|Portraits of William Clark (left) and Meriwether Lewis (right) by Chales Willson Peale|
|When the Land Belonged to God by Charles M. Russell|
|A page from Lewis's journal|
For Meriwether Lewis it was a magical time. He spent most of it exploring, walking on shore, venturing out into the interior, catching up with the boat at night...He was a great walker, with long legs and a purposeful stride, capable of covering thirty miles in a day on the Plains. As he walked, he was constantly at full alert, his eyes sweeping across the horizon, then coming down with complete concentration on a stone or a plant or an animal den at his feet. He carried his field journal so that he could note down new plants, animals, minerals, the general lay of the land, the apparent fertility of the soil, the types and numbers of game animals around him, and more.
But more than just the land was new - the people who knew it well, were new too. The various Indian tribes throughout the Louisiana Territory were both a help and a hindrance to the exploration party. But of course, the help of those Indians is certainly priceless. The party would probably not have returned to St. Louis intact if it weren't for many Indians who provided them with goods, food and guidance along the way.
|The Lewis & Clark Expedition, 1918 Charles M. Russell|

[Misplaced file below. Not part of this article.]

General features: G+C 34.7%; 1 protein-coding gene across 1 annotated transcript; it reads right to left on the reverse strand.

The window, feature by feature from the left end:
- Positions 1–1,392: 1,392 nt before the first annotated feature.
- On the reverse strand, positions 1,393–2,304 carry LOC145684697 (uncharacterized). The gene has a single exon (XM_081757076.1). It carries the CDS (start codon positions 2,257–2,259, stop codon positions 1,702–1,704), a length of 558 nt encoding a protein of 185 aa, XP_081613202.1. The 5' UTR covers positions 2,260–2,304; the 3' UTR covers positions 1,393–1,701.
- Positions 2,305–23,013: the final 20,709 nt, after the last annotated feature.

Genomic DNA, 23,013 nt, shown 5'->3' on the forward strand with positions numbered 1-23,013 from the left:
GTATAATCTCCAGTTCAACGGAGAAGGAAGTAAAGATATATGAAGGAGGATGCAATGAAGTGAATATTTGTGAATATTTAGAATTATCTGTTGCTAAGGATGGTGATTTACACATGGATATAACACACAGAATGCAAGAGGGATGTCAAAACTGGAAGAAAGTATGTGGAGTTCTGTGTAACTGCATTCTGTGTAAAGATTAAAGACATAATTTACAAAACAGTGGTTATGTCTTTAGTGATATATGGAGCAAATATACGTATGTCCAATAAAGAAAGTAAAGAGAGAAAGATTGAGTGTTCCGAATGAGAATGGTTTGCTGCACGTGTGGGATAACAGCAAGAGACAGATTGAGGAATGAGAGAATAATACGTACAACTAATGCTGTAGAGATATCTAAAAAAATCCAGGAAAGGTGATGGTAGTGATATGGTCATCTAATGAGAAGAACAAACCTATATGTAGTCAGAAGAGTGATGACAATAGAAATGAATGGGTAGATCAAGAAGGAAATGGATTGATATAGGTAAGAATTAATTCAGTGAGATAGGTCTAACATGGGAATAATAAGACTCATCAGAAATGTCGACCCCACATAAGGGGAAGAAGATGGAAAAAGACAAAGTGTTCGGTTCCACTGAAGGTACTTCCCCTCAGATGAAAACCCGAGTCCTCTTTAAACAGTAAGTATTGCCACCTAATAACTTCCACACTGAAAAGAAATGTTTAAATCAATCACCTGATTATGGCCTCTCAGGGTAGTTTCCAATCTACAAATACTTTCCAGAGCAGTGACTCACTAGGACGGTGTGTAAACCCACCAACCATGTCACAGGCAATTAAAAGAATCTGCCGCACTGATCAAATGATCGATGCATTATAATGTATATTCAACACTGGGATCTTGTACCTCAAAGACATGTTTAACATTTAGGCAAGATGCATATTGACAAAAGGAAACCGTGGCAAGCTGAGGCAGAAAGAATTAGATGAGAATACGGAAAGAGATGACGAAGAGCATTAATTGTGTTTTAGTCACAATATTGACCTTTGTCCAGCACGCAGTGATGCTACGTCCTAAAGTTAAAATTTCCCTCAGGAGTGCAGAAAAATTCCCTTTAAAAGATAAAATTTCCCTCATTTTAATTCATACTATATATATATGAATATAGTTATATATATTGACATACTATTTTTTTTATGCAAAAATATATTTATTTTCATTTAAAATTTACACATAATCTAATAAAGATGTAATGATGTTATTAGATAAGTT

What impressed me most of all was Lewis himself during the journey. What a man of the enlightenment! He seemed to know everything—medicine, botany, astrology, hunting, fishing, and—the most important thing—leadership. His ability to hold together a group of 31 men through the most difficult times of their lives and still have them trust him completely is astounding.
This quote I find particularly compelling and I relate to it:
He concluded his August 18  journal entry with an oft-quoted passage of introspection and self-criticism. "this day I completed my thirty first year. I reflected that I had as yet done but little, very little indeed, to further the hapiness of the human race, or to advance the information of the succeeding generation. I feel the want of that information which those hours would have given me had they been judiciously expended."
He shook the mood, writing that, since the past could not be recalled, " dash from me the gloomy thought and resolved in future, to redouble my exertions and at least indeavor to promote those two primary objects of human existence, by giving them the aid of that portion of talents which nature and fortune have bestoed on me . . . in future, to live for mankind, as I have heretofore lived for myself.